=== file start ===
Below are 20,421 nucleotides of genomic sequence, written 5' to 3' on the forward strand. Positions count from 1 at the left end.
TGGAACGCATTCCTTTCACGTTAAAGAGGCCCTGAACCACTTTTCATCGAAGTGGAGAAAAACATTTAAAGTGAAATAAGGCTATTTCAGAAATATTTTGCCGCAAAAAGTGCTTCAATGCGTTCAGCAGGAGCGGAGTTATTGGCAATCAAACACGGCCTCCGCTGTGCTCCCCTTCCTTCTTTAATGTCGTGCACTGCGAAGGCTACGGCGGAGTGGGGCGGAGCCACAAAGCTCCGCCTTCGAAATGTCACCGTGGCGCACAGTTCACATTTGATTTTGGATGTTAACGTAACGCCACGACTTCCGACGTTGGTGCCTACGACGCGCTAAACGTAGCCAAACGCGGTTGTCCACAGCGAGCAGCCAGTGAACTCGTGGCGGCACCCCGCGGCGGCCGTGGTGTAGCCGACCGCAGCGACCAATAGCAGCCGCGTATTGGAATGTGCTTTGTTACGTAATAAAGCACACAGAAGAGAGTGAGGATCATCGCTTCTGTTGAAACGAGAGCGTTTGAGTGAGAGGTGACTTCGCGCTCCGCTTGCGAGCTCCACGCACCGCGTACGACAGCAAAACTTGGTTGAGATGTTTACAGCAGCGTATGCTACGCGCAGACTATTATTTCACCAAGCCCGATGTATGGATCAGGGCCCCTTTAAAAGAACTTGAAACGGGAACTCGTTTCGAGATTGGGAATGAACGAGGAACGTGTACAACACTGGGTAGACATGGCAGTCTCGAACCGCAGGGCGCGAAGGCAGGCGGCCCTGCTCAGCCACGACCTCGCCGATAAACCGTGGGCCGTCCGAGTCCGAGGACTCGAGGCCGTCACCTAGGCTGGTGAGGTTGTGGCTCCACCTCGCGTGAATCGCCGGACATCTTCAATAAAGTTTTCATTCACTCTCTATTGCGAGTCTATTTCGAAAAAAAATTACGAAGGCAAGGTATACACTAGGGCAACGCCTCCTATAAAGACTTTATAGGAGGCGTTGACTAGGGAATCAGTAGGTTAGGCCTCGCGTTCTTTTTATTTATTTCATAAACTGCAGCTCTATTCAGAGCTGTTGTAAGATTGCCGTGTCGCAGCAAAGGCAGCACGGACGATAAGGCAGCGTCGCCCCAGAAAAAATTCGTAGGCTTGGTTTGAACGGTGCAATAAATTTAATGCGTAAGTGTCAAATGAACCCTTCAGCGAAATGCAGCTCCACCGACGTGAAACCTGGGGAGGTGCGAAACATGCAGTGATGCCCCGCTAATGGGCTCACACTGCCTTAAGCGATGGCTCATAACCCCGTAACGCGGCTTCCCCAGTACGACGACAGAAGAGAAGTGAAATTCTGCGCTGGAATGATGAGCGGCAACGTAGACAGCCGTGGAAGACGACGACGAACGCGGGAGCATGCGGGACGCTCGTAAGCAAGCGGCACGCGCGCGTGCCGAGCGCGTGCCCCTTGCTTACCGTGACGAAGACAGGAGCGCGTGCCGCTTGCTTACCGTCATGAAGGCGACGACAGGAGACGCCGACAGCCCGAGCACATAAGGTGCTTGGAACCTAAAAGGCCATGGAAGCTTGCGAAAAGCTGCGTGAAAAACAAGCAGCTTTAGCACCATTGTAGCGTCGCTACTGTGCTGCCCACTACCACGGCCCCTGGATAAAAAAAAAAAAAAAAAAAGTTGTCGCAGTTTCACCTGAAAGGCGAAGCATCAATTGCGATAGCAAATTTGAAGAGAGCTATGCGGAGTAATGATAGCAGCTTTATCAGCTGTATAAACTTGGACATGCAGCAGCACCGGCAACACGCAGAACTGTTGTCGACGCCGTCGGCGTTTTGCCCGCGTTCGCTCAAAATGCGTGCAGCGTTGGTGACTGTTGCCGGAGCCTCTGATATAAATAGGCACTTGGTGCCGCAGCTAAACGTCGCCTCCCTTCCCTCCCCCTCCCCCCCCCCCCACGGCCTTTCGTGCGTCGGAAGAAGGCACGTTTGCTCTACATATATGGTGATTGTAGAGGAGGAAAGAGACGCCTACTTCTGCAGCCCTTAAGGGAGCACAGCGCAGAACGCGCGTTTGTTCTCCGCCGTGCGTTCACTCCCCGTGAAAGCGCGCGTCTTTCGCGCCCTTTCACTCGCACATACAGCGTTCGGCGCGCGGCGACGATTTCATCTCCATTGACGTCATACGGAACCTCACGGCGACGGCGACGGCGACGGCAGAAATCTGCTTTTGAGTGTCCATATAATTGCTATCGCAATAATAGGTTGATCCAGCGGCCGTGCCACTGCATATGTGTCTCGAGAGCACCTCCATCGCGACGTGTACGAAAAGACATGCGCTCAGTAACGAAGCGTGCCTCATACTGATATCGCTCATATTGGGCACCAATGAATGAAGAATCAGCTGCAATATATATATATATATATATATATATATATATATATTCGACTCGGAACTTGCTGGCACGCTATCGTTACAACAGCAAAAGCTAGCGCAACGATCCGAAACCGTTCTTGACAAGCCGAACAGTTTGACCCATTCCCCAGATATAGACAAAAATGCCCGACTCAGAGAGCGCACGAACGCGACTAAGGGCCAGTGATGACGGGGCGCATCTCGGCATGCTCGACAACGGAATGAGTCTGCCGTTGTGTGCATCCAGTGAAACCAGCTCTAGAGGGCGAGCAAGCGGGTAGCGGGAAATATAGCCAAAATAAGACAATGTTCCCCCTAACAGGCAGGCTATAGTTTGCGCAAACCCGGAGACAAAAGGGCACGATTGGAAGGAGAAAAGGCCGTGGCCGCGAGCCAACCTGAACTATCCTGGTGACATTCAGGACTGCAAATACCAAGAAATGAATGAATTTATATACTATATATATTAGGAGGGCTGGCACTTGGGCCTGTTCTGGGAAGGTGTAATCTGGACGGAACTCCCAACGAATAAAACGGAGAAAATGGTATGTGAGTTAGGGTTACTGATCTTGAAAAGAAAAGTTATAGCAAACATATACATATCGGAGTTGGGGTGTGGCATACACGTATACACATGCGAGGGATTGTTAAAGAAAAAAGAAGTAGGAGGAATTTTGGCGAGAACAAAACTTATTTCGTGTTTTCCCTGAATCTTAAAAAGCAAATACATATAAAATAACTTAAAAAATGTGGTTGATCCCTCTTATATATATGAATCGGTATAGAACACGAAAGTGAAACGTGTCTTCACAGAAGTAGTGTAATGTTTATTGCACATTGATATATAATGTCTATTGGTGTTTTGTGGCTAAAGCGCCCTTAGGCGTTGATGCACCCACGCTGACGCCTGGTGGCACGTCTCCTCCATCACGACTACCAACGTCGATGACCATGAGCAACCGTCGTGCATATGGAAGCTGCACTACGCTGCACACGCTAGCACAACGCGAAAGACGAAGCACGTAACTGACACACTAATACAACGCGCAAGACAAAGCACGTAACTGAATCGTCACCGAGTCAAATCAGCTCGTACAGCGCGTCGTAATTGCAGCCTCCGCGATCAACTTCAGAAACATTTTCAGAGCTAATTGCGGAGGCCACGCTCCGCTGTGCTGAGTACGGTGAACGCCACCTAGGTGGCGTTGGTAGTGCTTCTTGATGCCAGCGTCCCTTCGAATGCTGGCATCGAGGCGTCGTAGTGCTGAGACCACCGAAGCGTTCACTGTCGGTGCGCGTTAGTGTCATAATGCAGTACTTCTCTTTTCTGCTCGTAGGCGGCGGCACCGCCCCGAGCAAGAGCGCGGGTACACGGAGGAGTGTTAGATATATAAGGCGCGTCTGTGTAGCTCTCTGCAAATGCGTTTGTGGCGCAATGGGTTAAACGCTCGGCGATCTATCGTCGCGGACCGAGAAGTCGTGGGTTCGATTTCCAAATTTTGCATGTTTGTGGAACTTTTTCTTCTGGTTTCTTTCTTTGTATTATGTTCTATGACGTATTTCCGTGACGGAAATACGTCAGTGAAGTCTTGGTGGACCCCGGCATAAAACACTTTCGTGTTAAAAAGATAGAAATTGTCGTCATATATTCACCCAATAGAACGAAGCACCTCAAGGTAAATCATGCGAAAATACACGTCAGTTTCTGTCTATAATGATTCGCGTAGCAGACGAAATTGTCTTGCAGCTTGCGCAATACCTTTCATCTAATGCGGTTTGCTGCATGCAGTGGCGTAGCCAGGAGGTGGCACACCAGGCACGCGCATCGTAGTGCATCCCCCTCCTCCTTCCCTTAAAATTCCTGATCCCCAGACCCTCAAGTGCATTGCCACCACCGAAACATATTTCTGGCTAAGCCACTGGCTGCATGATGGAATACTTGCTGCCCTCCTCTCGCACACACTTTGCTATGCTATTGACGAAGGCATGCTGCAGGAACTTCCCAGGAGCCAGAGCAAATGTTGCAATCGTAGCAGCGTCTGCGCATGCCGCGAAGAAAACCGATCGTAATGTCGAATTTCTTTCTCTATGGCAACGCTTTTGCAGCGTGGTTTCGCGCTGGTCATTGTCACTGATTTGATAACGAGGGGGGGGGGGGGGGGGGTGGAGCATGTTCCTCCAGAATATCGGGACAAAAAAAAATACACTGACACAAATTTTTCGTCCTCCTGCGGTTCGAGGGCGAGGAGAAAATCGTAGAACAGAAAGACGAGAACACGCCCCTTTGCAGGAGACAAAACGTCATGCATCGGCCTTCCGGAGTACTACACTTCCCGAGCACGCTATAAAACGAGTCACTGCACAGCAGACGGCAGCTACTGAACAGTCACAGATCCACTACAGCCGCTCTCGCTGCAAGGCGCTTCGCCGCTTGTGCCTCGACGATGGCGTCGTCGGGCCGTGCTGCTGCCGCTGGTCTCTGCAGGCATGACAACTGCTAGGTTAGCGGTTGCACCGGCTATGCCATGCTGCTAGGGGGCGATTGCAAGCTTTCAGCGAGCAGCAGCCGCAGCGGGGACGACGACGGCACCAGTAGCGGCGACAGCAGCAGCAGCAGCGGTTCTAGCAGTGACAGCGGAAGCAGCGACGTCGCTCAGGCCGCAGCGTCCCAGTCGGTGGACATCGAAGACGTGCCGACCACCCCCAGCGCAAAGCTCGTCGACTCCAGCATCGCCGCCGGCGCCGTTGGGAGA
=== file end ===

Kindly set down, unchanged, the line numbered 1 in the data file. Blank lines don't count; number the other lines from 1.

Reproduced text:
Below are 20,421 nucleotides of genomic sequence, written 5' to 3' on the forward strand. Positions count from 1 at the left end.